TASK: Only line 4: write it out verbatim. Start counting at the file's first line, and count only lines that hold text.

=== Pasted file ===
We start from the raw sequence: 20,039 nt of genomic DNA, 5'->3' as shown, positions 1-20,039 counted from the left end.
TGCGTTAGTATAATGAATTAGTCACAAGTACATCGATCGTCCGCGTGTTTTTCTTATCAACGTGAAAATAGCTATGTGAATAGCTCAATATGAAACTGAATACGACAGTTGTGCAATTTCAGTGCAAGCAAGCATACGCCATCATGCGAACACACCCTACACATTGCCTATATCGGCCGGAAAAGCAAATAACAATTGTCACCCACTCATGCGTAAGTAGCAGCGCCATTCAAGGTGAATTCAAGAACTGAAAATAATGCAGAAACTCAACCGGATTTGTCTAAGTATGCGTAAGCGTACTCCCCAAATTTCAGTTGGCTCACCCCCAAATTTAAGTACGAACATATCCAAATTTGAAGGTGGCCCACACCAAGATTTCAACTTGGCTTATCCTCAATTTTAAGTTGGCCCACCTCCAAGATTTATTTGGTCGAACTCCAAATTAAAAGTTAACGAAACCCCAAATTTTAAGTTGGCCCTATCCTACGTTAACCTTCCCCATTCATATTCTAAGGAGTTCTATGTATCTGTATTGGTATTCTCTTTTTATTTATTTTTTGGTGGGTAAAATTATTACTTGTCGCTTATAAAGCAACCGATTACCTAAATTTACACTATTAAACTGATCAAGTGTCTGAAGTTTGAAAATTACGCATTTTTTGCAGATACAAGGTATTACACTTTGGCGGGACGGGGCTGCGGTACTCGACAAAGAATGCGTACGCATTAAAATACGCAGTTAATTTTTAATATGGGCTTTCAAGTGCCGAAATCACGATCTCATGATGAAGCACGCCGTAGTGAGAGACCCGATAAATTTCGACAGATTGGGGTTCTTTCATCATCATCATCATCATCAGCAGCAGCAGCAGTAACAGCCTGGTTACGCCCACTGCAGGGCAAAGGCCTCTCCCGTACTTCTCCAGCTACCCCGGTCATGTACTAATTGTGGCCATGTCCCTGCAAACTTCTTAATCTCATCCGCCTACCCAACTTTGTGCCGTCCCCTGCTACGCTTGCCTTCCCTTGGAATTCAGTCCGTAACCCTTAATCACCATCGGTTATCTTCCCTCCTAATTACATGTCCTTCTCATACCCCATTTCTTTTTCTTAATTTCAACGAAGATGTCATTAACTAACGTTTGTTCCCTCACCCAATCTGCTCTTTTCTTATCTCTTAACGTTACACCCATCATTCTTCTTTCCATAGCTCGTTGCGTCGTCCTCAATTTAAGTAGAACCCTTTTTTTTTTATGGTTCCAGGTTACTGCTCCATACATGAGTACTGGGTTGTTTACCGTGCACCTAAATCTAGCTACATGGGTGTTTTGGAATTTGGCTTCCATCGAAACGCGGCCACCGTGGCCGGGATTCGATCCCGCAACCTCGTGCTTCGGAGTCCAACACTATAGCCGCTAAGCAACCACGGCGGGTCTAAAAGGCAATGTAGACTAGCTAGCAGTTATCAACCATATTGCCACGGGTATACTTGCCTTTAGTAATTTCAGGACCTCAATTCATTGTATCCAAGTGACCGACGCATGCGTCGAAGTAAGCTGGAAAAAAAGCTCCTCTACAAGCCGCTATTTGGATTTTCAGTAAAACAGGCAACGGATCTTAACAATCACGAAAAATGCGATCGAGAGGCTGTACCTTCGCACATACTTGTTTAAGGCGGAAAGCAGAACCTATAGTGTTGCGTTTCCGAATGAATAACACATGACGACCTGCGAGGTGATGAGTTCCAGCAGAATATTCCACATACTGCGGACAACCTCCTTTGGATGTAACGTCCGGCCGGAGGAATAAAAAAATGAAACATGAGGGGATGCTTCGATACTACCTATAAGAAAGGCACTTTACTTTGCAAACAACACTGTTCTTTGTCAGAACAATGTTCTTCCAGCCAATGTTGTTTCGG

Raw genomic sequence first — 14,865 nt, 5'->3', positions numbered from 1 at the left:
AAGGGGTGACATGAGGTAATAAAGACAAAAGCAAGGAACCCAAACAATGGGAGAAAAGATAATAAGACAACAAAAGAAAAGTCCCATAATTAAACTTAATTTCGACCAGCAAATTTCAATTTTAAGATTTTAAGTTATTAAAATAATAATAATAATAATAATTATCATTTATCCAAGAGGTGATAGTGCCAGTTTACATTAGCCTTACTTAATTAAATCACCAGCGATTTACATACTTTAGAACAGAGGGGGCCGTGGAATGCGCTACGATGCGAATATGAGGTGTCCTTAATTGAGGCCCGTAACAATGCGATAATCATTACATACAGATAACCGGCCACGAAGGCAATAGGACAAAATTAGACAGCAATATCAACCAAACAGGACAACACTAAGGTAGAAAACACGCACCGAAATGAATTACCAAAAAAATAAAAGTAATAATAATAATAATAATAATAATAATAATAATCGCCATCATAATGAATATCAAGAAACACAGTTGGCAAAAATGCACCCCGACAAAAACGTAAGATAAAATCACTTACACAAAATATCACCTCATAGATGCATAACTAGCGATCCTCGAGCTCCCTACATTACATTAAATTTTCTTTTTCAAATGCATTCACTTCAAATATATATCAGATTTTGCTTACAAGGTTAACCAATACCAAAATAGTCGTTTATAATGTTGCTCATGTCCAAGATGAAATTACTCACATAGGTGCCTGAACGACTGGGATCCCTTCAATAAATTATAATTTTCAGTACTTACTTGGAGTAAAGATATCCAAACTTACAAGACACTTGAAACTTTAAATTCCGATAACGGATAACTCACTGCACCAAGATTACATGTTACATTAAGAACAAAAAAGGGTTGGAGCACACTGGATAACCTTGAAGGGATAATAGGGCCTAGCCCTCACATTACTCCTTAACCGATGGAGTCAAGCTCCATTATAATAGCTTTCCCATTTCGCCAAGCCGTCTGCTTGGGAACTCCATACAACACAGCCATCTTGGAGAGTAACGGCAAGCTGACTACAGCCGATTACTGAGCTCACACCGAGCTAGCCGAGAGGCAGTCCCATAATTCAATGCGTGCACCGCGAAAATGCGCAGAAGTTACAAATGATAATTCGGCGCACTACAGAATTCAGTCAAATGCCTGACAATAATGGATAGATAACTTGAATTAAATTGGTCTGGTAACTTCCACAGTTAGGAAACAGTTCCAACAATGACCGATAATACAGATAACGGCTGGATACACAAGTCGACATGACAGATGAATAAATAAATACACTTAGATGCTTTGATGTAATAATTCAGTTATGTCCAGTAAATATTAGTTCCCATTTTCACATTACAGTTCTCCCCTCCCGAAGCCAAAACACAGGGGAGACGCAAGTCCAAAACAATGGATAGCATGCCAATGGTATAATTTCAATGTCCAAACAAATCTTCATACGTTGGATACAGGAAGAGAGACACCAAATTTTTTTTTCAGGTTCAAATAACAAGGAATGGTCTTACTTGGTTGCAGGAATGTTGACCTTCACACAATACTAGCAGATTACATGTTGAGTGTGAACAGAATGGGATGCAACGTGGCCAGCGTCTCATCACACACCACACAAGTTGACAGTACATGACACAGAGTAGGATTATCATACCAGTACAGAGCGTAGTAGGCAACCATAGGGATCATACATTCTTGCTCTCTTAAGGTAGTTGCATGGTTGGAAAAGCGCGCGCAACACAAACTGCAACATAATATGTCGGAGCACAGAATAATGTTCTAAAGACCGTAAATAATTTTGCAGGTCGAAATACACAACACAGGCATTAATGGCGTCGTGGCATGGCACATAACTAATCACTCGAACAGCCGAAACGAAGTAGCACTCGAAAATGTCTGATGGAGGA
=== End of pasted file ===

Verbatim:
AAGGGGTGACATGAGGTAATAAAGACAAAAGCAAGGAACCCAAACAATGGGAGAAAAGATAATAAGACAACAAAAGAAAAGTCCCATAATTAAACTTAATTTCGACCAGCAAATTTCAATTTTAAGATTTTAAGTTATTAAAATAATAATAATAATAATAATTATCATTTATCCAAGAGGTGATAGTGCCAGTTTACATTAGCCTTACTTAATTAAATCACCAGCGATTTACATACTTTAGAACAGAGGGGGCCGTGGAATGCGCTACGATGCGAATATGAGGTGTCCTTAATTGAGGCCCGTAACAATGCGATAATCATTACATACAGATAACCGGCCACGAAGGCAATAGGACAAAATTAGACAGCAATATCAACCAAACAGGACAACACTAAGGTAGAAAACACGCACCGAAATGAATTACCAAAAAAATAAAAGTAATAATAATAATAATAATAATAATAATAATAATCGCCATCATAATGAATATCAAGAAACACAGTTGGCAAAAATGCACCCCGACAAAAACGTAAGATAAAATCACTTACACAAAATATCACCTCATAGATGCATAACTAGCGATCCTCGAGCTCCCTACATTACATTAAATTTTCTTTTTCAAATGCATTCACTTCAAATATATATCAGATTTTGCTTACAAGGTTAACCAATACCAAAATAGTCGTTTATAATGTTGCTCATGTCCAAGATGAAATTACTCACATAGGTGCCTGAACGACTGGGATCCCTTCAATAAATTATAATTTTCAGTACTTACTTGGAGTAAAGATATCCAAACTTACAAGACACTTGAAACTTTAAATTCCGATAACGGATAACTCACTGCACCAAGATTACATGTTACATTAAGAACAAAAAAGGGTTGGAGCACACTGGATAACCTTGAAGGGATAATAGGGCCTAGCCCTCACATTACTCCTTAACCGATGGAGTCAAGCTCCATTATAATAGCTTTCCCATTTCGCCAAGCCGTCTGCTTGGGAACTCCATACAACACAGCCATCTTGGAGAGTAACGGCAAGCTGACTACAGCCGATTACTGAGCTCACACCGAGCTAGCCGAGAGGCAGTCCCATAATTCAATGCGTGCACCGCGAAAATGCGCAGAAGTTACAAATGATAATTCGGCGCACTACAGAATTCAGTCAAATGCCTGACAATAATGGATAGATAACTTGAATTAAATTGGTCTGGTAACTTCCACAGTTAGGAAACAGTTCCAACAATGACCGATAATACAGATAACGGCTGGATACACAAGTCGACATGACAGATGAATAAATAAATACACTTAGATGCTTTGATGTAATAATTCAGTTATGTCCAGTAAATATTAGTTCCCATTTTCACATTACAGTTCTCCCCTCCCGAAGCCAAAACACAGGGGAGACGCAAGTCCAAAACAATGGATAGCATGCCAATGGTATAATTTCAATGTCCAAACAAATCTTCATACGTTGGATACAGGAAGAGAGACACCAAATTTTTTTTTCAGGTTCAAATAACAAGGAATGGTCTTACTTGGTTGCAGGAATGTTGACCTTCACACAATACTAGCAGATTACATGTTGAGTGTGAACAGAATGGGATGCAACGTGGCCAGCGTCTCATCACACACCACACAAGTTGACAGTACATGACACAGAGTAGGATTATCATACCAGTACAGAGCGTAGTAGGCAACCATAGGGATCATACATTCTTGCTCTCTTAAGGTAGTTGCATGGTTGGAAAAGCGCGCGCAACACAAACTGCAACATAATATGTCGGAGCACAGAATAATGTTCTAAAGACCGTAAATAATTTTGCAGGTCGAAATACACAACACAGGCATTAATGGCGTCGTGGCATGGCACATAACTAATCACTCGAACAGCCGAAACGAAGTAGCACTCGAAAATGTCTGATGGAGGA